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PrattTribune - Pratt, KS
  • April one of the coldest on record

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  • It's official. April 2013 in Pratt was the third coldest April on record since the state started keeping statistics back in 1895.
    In Pratt, the mean temperature for the entire month was 48.2 degrees, said Extension State Climatologist Mary Knapp.
    State wide, April was the fourth coldest since record keeping began.
    The record for the coldest April in Pratt was set back in 1898 when the mean temperature for the whole month was 46.7 degrees. Second place goes to 1983 with a mean temperature of 47.4 degrees, Knapp said.
    On the other end of the scale, the warmest April on record was set in 2001 with a mean temperature of 66.1 degrees.
    While residents were waiting for warmer temperatures after a cold April, they were surprised to see snow falling in Pratt on May 2.
    That snowfall was recorded as a trace amount. While it was a surprise, it was not the first time snow has fallen in May and it was nowhere near the record for the most snow in May.
    The record was recorded in May 1932 when eight inches of snow was recorded on Sunday, May 22. Weather records back then revealed that a cold front came through the area on Saturday, May 21 and snow started to fall that night and continued to fall after midnight into Sunday, May 22.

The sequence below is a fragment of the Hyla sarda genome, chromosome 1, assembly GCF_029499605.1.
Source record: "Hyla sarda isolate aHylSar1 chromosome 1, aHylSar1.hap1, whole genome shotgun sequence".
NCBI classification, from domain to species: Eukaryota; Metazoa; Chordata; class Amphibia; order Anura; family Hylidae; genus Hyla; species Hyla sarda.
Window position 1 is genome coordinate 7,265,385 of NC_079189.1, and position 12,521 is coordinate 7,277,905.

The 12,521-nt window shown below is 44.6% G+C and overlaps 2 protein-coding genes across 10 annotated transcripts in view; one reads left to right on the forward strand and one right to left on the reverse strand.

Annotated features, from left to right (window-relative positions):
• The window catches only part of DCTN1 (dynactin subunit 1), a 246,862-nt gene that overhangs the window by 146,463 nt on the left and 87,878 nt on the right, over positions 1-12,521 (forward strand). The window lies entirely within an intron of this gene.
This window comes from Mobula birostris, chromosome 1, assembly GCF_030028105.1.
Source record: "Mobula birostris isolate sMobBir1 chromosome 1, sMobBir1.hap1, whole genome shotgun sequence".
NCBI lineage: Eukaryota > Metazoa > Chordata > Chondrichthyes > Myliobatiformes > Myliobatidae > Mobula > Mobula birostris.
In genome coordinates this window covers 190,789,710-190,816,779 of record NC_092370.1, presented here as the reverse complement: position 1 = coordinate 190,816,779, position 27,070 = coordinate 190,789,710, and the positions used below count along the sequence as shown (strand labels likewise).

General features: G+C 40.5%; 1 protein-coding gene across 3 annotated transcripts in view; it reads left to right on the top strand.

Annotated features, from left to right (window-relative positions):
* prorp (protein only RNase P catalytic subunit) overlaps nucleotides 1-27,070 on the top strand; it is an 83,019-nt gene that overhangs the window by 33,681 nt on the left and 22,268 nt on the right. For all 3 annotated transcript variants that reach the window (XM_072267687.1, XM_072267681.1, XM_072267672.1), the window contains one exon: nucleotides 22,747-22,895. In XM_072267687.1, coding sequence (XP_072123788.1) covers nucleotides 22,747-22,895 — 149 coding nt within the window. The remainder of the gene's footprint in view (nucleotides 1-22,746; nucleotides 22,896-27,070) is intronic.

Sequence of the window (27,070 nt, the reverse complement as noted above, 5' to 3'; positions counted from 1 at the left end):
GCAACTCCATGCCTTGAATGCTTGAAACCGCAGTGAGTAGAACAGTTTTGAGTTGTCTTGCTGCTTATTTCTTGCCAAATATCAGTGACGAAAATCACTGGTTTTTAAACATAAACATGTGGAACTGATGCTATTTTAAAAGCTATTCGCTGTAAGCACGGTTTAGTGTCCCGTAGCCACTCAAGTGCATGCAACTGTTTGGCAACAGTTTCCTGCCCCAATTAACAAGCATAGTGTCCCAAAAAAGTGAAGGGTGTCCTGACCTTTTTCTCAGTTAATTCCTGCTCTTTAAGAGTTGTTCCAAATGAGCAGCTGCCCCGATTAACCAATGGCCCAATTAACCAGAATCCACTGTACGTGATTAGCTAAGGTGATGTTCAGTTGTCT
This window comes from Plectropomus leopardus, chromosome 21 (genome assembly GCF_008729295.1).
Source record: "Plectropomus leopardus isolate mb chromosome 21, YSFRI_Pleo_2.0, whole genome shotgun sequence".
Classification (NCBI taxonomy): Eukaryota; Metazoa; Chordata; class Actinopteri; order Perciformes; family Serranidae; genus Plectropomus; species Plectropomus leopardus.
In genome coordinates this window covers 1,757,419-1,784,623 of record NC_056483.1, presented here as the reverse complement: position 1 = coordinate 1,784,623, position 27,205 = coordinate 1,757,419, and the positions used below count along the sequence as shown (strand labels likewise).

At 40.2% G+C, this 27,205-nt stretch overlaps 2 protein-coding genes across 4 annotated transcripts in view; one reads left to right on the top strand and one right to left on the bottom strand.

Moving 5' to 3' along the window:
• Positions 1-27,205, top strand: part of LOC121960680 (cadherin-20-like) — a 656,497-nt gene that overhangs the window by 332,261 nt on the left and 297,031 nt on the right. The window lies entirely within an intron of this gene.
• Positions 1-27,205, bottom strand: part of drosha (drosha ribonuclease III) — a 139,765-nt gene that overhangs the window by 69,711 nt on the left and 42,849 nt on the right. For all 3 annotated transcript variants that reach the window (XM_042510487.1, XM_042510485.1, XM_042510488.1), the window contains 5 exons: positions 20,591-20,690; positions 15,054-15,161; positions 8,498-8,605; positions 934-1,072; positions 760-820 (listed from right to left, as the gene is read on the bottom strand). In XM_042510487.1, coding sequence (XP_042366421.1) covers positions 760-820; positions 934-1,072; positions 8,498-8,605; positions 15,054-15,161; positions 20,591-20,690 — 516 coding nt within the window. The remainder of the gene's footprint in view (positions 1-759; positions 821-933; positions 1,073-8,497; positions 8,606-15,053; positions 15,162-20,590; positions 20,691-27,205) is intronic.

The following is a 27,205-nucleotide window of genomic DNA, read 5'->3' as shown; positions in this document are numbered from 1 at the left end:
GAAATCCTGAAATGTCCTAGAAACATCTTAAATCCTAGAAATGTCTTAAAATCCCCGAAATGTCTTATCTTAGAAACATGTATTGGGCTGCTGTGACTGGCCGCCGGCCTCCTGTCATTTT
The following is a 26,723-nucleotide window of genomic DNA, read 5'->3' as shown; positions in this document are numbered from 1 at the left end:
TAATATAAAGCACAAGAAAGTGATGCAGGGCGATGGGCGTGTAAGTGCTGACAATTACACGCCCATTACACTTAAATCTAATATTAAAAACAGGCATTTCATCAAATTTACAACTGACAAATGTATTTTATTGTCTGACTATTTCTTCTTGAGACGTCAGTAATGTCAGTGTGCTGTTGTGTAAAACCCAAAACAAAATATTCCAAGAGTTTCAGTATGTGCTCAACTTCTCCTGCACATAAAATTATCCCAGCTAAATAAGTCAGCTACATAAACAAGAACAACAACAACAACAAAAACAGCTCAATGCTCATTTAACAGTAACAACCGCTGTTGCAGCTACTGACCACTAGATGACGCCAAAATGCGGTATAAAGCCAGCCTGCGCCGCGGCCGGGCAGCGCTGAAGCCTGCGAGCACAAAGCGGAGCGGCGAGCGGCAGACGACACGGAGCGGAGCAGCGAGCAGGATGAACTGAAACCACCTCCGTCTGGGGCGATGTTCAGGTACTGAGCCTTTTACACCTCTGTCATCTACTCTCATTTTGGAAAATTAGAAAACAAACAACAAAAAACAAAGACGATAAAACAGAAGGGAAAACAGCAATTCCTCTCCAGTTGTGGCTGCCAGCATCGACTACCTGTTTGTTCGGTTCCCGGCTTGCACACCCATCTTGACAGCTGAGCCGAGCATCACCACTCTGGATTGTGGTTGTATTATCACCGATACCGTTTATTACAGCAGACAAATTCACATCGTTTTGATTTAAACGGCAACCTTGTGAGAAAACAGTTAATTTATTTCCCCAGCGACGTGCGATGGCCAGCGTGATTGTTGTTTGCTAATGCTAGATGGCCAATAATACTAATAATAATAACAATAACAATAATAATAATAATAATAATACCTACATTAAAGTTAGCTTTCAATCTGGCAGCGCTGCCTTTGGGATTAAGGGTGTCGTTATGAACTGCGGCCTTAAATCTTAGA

The high temperature on May 21 was 37 degrees and the low temperature was 33. The temperature continued to fall on May 22 reaching a low of 27 degrees.
    But then things began to warm up quickly and the high temperature on May 22 got all the way up to 65 degrees, Knapp said.
    The record for the biggest snowfall in April in Pratt was fairly recent. On April 14, 2007, a 17-inch snowfall was recorded on a day when the temperature range was from 38 to 32 degrees.
    "That is exactly the temperature range for heavy snows," Knapp said.
    Finding actual snowfall amounts in the state records is a bit tricky. Sometimes hail is recorded in the snow category. However, looking at other records can help clarify is the precipitation being recorded is snow or hail.
    For example, on May 6, 1955, precipitation records show a trace of snow. However, looking at the temperature records on that date reveals a range of 90 degrees for a high and 55 degrees for a low temperature so what fell that day was hail, Knapp said.
    On April 27, 1954 a trace amount of snow was reported but the temperature extremes that day were 79 for a high and 26 for a low. What fell on that day was probably also hail.
    Other records also show snow amounts in June, July and even August but the temperatures were too warm for snow.
    "I guarantee it was hail," Knapp said.
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